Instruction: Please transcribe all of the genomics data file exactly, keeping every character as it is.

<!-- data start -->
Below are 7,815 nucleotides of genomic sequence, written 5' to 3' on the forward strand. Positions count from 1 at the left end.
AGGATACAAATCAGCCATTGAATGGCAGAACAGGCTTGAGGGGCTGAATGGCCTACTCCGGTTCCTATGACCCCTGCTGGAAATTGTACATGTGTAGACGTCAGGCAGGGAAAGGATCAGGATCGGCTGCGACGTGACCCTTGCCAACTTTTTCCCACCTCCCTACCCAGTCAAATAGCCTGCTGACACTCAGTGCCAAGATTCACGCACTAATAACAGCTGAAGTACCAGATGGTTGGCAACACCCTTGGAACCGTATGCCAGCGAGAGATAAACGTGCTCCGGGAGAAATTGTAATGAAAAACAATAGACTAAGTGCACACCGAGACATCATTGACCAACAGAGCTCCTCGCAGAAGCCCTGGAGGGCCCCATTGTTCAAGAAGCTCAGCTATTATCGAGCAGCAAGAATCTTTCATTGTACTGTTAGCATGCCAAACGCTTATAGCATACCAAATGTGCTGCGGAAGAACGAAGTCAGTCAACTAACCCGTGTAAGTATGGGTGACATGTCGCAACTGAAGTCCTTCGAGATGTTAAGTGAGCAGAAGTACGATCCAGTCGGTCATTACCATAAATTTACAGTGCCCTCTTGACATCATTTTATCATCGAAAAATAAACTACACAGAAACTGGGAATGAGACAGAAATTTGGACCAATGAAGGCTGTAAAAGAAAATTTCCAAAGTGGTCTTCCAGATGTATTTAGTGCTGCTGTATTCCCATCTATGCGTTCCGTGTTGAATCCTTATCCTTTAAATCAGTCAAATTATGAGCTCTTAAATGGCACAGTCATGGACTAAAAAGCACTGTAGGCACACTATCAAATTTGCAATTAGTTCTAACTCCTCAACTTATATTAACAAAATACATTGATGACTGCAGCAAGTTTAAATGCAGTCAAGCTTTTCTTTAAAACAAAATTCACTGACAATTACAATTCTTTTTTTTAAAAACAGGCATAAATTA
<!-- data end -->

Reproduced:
Below are 7,815 nucleotides of genomic sequence, written 5' to 3' on the forward strand. Positions count from 1 at the left end.
AGGATACAAATCAGCCATTGAATGGCAGAACAGGCTTGAGGGGCTGAATGGCCTACTCCGGTTCCTATGACCCCTGCTGGAAATTGTACATGTGTAGACGTCAGGCAGGGAAAGGATCAGGATCGGCTGCGACGTGACCCTTGCCAACTTTTTCCCACCTCCCTACCCAGTCAAATAGCCTGCTGACACTCAGTGCCAAGATTCACGCACTAATAACAGCTGAAGTACCAGATGGTTGGCAACACCCTTGGAACCGTATGCCAGCGAGAGATAAACGTGCTCCGGGAGAAATTGTAATGAAAAACAATAGACTAAGTGCACACCGAGACATCATTGACCAACAGAGCTCCTCGCAGAAGCCCTGGAGGGCCCCATTGTTCAAGAAGCTCAGCTATTATCGAGCAGCAAGAATCTTTCATTGTACTGTTAGCATGCCAAACGCTTATAGCATACCAAATGTGCTGCGGAAGAACGAAGTCAGTCAACTAACCCGTGTAAGTATGGGTGACATGTCGCAACTGAAGTCCTTCGAGATGTTAAGTGAGCAGAAGTACGATCCAGTCGGTCATTACCATAAATTTACAGTGCCCTCTTGACATCATTTTATCATCGAAAAATAAACTACACAGAAACTGGGAATGAGACAGAAATTTGGACCAATGAAGGCTGTAAAAGAAAATTTCCAAAGTGGTCTTCCAGATGTATTTAGTGCTGCTGTATTCCCATCTATGCGTTCCGTGTTGAATCCTTATCCTTTAAATCAGTCAAATTATGAGCTCTTAAATGGCACAGTCATGGACTAAAAAGCACTGTAGGCACACTATCAAATTTGCAATTAGTTCTAACTCCTCAACTTATATTAACAAAATACATTGATGACTGCAGCAAGTTTAAATGCAGTCAAGCTTTTCTTTAAAACAAAATTCACTGACAATTACAATTCTTTTTTTTAAAAACAGGCATAAATTA